Furnace Saskatoon, Why are My Windows Sweating After My New Furnace Install?
by Ben Wanner of Pro Service Mechanical
Many of us are installing new high efficiency furnaces in our homes with a power vented or tank-less water heater. This is often a great advantage for homeowners who can now remove the chimney chase in the home and add more room in a bathroom or open up a floor plan. This is of course helping with the heating efficiency of our house as well. There is no longer air from our house going up the chimney all winter, never mind the efficiency of these new heating products we have installed. Sounds great right? Well it is great and we are going in the right direction, but there is something that many homeowners and heating contractors fail to consider. That old chimney was actually ventilating our house! If our house is not leaking a lot of air naturally and we significantly reduce the amount of ventilation by retrofitting our heating equipment we can cause some issues. So what happens?
If we think of the air outside in the winter as being dense, then we can understand that it can not hold much moisture and is therefore dry. When we exhaust air up the chimney in our home, it brings in cold dry air from outside. Now let's assume we are bringing in very little outside air into the house in the winter because we have removed our chimney when changing the furnace and have fixed those drafts and leaks around doors, windows, outlets etc. Now we go ahead and have showers, wash clothes, dishes etc. We start generating a lot of moisture. Even just breathing can generate liters of water an hour. We have heated the air inside of our house in the winter to room temperature so now it can hold a lot of moisture. (Warm air is less dense than cold air and can hold more moisture, the term "relative humidity" describes this.)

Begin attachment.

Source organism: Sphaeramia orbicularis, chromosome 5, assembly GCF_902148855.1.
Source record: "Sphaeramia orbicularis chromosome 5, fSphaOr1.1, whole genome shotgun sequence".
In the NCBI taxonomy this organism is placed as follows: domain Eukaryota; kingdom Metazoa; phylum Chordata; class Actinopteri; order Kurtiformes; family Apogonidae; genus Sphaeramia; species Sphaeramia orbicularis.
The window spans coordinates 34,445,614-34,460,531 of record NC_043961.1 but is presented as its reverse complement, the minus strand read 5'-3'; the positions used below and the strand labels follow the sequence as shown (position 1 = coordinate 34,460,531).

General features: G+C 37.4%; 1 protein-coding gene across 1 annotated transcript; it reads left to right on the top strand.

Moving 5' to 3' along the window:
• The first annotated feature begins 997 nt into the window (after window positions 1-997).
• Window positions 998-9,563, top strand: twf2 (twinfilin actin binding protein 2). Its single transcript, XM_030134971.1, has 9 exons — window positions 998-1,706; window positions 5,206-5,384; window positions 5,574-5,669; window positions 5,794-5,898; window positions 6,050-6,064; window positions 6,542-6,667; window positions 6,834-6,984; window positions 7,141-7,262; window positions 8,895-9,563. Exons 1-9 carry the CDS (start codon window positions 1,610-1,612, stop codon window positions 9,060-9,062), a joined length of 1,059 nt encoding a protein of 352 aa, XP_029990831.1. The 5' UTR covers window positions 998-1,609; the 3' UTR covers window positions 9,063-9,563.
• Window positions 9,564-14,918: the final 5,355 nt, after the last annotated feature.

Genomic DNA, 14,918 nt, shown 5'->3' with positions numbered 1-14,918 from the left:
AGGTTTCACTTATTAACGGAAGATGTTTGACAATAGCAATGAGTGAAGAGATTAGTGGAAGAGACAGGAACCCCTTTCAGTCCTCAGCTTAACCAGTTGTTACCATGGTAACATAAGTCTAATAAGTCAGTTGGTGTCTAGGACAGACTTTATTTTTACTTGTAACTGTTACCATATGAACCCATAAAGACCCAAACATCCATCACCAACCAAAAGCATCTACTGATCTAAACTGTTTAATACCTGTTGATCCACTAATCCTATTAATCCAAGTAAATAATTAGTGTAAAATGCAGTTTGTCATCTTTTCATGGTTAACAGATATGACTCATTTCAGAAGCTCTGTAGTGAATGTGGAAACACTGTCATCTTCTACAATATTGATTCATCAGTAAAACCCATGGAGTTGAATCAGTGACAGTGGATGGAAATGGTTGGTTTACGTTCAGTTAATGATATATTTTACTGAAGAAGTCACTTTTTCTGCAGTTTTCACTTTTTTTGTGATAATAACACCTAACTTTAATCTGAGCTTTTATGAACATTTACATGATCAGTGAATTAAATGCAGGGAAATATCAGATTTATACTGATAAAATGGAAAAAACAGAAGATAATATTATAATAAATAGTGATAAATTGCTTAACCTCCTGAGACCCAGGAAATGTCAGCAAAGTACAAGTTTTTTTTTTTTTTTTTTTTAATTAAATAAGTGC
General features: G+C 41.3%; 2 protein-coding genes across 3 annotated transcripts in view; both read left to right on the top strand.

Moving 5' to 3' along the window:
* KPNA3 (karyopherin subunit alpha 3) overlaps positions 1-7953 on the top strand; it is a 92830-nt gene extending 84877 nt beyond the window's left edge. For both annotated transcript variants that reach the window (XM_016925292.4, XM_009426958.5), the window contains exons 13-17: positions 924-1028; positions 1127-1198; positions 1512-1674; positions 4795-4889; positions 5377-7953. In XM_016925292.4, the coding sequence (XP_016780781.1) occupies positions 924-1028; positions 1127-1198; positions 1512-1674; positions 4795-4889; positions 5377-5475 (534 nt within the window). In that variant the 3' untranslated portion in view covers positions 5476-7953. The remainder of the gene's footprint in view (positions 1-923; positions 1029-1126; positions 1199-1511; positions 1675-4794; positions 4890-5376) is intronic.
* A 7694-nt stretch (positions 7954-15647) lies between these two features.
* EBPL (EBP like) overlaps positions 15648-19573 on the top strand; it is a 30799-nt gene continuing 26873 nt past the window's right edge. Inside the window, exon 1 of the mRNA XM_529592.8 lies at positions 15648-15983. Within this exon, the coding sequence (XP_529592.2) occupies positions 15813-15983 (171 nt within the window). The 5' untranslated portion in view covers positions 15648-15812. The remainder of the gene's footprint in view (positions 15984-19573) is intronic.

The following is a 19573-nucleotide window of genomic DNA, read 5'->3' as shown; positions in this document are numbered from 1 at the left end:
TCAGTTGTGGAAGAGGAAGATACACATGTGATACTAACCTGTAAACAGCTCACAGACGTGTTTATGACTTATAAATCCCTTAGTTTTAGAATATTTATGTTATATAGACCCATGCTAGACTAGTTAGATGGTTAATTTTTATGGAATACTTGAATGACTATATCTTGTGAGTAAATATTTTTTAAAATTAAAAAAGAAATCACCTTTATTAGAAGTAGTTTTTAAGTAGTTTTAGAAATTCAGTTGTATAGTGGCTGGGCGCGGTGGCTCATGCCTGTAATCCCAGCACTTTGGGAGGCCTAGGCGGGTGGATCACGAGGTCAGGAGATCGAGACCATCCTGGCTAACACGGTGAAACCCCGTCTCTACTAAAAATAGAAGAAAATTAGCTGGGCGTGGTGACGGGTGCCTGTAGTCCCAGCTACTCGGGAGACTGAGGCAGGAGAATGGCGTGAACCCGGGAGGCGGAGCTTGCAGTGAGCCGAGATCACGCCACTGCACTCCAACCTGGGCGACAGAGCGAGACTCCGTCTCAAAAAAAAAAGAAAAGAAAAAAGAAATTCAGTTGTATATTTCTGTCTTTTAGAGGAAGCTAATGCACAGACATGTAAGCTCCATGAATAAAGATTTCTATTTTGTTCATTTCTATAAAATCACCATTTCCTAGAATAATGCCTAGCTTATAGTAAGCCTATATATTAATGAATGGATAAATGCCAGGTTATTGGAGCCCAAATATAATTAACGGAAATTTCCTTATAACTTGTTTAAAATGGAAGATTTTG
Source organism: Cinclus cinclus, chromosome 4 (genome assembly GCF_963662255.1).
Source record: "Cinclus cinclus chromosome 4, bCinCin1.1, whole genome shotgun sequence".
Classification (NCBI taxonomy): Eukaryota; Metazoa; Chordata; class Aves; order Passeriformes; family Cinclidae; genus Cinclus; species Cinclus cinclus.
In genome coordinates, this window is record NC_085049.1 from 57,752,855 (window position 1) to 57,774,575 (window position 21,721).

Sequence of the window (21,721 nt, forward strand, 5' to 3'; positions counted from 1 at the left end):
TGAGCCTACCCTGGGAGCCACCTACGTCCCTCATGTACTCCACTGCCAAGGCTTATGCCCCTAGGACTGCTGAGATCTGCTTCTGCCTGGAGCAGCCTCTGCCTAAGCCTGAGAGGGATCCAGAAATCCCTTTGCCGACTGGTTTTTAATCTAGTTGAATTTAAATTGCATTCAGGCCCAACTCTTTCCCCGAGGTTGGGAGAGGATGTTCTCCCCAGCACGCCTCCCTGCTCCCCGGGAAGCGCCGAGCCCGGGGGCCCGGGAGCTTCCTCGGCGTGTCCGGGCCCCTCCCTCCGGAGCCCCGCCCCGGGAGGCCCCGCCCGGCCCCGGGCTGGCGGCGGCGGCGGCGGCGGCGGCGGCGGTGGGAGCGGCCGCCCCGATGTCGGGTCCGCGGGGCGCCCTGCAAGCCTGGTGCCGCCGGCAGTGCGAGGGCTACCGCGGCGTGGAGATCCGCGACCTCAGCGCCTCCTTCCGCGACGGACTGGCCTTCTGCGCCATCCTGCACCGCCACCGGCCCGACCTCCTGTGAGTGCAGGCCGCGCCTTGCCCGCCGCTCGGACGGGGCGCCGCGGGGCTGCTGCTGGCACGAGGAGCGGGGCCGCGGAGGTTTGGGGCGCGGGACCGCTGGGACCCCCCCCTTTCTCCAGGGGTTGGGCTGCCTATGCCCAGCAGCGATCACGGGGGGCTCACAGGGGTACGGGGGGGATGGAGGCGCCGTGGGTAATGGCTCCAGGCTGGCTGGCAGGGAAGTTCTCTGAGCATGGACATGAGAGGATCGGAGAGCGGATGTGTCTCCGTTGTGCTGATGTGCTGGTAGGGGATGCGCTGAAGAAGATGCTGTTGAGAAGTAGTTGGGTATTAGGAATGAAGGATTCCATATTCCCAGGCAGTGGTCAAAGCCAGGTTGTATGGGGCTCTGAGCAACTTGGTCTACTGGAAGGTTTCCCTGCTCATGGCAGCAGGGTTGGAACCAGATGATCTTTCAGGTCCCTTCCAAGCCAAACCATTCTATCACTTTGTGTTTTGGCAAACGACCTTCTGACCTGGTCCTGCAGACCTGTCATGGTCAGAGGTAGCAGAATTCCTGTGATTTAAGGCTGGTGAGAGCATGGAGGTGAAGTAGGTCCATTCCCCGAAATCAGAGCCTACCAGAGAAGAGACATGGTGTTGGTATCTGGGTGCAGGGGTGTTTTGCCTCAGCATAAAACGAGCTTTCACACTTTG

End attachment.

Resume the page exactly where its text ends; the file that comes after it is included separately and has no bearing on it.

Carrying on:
So now if you imagine the air in our house getting to 50 or 60% relative humidity and it touches a cold surface like a window in the winter, it is going to make that house air get very cold and the moisture in that air will get to 100% relative humidity very quickly and condense. Now we have water and ice on our windows.
Now what can be a real concern is that this same house air with all that moisture could be getting into our attic and walls, around the hatch, light fixtures, electrical outlets etc. You can imagine that condensation and frost in our walls and attics could cause some issues like mould and moisture damage.
These moisture problems are really just one sign or symptom of static indoor air. The other big problem is that if we don't adequately ventilate our home, the indoor air quality plummets. The air in our home is often 5 times more polluted than the air outside. So what do we do now, open a window? Should we run our bathroom fans all day and waste all that heat? There is a better option.....
A Heat Recovery Ventilator or HRV can adequately ventilate your home while saving energy. It works by exhausting stale indoor air out of the house and at the same time transferring the heat from that air to the fresh air coming in.
These systems are also balanced so they do not cause air to be pushed into the walls or attic or to be pulled in from outside. We can now keep our humidity under control, keep our indoor air healthy and not waste the heat from the air. In some cases an HRV can reclaim up to 80% of the the heat from the air it exhausts outside. Many people who have this installed in my experience, notice right away that their indoor air quality is better than ever.
If you are having any problems or concerns with high humidity or stale indoor air in your home we can help. Contact the pros at Pro Service for all your heating, ventilation and air conditioning needs. Contact us